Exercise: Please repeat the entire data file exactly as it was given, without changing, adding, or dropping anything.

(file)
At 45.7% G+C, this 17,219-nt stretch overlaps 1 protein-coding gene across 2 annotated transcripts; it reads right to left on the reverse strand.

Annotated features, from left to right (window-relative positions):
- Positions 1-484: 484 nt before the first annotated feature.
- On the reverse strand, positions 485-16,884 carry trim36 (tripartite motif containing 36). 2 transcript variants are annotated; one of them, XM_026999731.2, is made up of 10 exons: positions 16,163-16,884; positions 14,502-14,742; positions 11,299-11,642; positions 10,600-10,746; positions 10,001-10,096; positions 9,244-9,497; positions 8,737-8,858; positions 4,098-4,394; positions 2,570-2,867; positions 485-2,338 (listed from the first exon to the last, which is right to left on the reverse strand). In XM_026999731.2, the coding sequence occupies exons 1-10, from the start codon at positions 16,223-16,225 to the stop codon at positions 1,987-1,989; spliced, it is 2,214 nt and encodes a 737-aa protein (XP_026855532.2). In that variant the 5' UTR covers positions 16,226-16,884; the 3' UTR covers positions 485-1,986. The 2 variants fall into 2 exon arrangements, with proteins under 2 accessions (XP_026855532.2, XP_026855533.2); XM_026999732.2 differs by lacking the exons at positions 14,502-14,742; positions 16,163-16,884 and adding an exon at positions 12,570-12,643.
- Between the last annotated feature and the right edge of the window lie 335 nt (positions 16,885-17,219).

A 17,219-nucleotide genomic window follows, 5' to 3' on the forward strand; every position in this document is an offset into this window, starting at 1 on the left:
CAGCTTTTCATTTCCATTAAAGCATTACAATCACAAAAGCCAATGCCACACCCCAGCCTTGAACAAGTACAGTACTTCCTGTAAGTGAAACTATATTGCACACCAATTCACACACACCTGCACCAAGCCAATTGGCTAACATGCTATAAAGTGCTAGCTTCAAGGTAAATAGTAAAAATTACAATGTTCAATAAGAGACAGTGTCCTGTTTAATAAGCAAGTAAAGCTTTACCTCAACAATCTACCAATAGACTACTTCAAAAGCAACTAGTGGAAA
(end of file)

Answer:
At 45.7% G+C, this 17,219-nt stretch overlaps 1 protein-coding gene across 2 annotated transcripts; it reads right to left on the reverse strand.

Annotated features, from left to right (window-relative positions):
- Positions 1-484: 484 nt before the first annotated feature.
- On the reverse strand, positions 485-16,884 carry trim36 (tripartite motif containing 36). 2 transcript variants are annotated; one of them, XM_026999731.2, is made up of 10 exons: positions 16,163-16,884; positions 14,502-14,742; positions 11,299-11,642; positions 10,600-10,746; positions 10,001-10,096; positions 9,244-9,497; positions 8,737-8,858; positions 4,098-4,394; positions 2,570-2,867; positions 485-2,338 (listed from the first exon to the last, which is right to left on the reverse strand). In XM_026999731.2, the coding sequence occupies exons 1-10, from the start codon at positions 16,223-16,225 to the stop codon at positions 1,987-1,989; spliced, it is 2,214 nt and encodes a 737-aa protein (XP_026855532.2). In that variant the 5' UTR covers positions 16,226-16,884; the 3' UTR covers positions 485-1,986. The 2 variants fall into 2 exon arrangements, with proteins under 2 accessions (XP_026855532.2, XP_026855533.2); XM_026999732.2 differs by lacking the exons at positions 14,502-14,742; positions 16,163-16,884 and adding an exon at positions 12,570-12,643.
- Between the last annotated feature and the right edge of the window lie 335 nt (positions 16,885-17,219).

A 17,219-nucleotide genomic window follows, 5' to 3' on the forward strand; every position in this document is an offset into this window, starting at 1 on the left:
CAGCTTTTCATTTCCATTAAAGCATTACAATCACAAAAGCCAATGCCACACCCCAGCCTTGAACAAGTACAGTACTTCCTGTAAGTGAAACTATATTGCACACCAATTCACACACACCTGCACCAAGCCAATTGGCTAACATGCTATAAAGTGCTAGCTTCAAGGTAAATAGTAAAAATTACAATGTTCAATAAGAGACAGTGTCCTGTTTAATAAGCAAGTAAAGCTTTACCTCAACAATCTACCAATAGACTACTTCAAAAGCAACTAGTGGAAA